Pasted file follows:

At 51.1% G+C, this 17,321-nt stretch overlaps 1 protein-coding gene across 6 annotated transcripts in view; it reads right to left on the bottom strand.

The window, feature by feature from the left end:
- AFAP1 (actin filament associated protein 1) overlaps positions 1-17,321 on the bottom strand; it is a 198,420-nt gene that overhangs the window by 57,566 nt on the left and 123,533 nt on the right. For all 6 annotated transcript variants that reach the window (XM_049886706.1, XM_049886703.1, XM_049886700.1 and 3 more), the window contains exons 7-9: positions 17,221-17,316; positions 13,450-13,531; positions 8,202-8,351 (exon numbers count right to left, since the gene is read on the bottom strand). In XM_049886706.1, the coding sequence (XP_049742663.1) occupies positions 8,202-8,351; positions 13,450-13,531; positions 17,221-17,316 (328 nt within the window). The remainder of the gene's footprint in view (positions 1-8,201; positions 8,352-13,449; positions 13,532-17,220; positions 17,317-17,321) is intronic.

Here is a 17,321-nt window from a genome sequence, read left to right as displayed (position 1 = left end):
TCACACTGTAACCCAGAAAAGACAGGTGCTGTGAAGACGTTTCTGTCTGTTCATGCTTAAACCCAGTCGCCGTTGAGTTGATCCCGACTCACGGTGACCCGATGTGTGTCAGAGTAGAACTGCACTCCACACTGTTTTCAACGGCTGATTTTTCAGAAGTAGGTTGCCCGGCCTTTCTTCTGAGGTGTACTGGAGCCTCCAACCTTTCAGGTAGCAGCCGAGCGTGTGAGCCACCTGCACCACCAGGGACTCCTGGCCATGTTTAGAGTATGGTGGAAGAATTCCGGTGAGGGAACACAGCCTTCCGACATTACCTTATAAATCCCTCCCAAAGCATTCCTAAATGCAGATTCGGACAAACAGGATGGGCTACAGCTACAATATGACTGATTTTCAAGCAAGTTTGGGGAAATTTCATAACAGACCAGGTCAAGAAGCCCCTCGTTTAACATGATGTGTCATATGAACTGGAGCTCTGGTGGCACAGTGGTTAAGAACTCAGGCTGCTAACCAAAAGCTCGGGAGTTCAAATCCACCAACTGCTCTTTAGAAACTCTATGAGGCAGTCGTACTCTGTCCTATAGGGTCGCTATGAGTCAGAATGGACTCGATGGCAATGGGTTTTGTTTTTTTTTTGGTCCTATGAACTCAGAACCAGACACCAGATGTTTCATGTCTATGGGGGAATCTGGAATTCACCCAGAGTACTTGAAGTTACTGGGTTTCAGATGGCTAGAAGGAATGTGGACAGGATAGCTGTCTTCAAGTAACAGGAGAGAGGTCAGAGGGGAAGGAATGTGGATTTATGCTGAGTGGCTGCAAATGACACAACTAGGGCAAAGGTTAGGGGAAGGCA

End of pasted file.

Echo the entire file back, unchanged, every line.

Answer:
At 51.1% G+C, this 17,321-nt stretch overlaps 1 protein-coding gene across 6 annotated transcripts in view; it reads right to left on the bottom strand.

The window, feature by feature from the left end:
- AFAP1 (actin filament associated protein 1) overlaps positions 1-17,321 on the bottom strand; it is a 198,420-nt gene that overhangs the window by 57,566 nt on the left and 123,533 nt on the right. For all 6 annotated transcript variants that reach the window (XM_049886706.1, XM_049886703.1, XM_049886700.1 and 3 more), the window contains exons 7-9: positions 17,221-17,316; positions 13,450-13,531; positions 8,202-8,351 (exon numbers count right to left, since the gene is read on the bottom strand). In XM_049886706.1, the coding sequence (XP_049742663.1) occupies positions 8,202-8,351; positions 13,450-13,531; positions 17,221-17,316 (328 nt within the window). The remainder of the gene's footprint in view (positions 1-8,201; positions 8,352-13,449; positions 13,532-17,220; positions 17,317-17,321) is intronic.

Here is a 17,321-nt window from a genome sequence, read left to right as displayed (position 1 = left end):
TCACACTGTAACCCAGAAAAGACAGGTGCTGTGAAGACGTTTCTGTCTGTTCATGCTTAAACCCAGTCGCCGTTGAGTTGATCCCGACTCACGGTGACCCGATGTGTGTCAGAGTAGAACTGCACTCCACACTGTTTTCAACGGCTGATTTTTCAGAAGTAGGTTGCCCGGCCTTTCTTCTGAGGTGTACTGGAGCCTCCAACCTTTCAGGTAGCAGCCGAGCGTGTGAGCCACCTGCACCACCAGGGACTCCTGGCCATGTTTAGAGTATGGTGGAAGAATTCCGGTGAGGGAACACAGCCTTCCGACATTACCTTATAAATCCCTCCCAAAGCATTCCTAAATGCAGATTCGGACAAACAGGATGGGCTACAGCTACAATATGACTGATTTTCAAGCAAGTTTGGGGAAATTTCATAACAGACCAGGTCAAGAAGCCCCTCGTTTAACATGATGTGTCATATGAACTGGAGCTCTGGTGGCACAGTGGTTAAGAACTCAGGCTGCTAACCAAAAGCTCGGGAGTTCAAATCCACCAACTGCTCTTTAGAAACTCTATGAGGCAGTCGTACTCTGTCCTATAGGGTCGCTATGAGTCAGAATGGACTCGATGGCAATGGGTTTTGTTTTTTTTTTGGTCCTATGAACTCAGAACCAGACACCAGATGTTTCATGTCTATGGGGGAATCTGGAATTCACCCAGAGTACTTGAAGTTACTGGGTTTCAGATGGCTAGAAGGAATGTGGACAGGATAGCTGTCTTCAAGTAACAGGAGAGAGGTCAGAGGGGAAGGAATGTGGATTTATGCTGAGTGGCTGCAAATGACACAACTAGGGCAAAGGTTAGGGGAAGGCA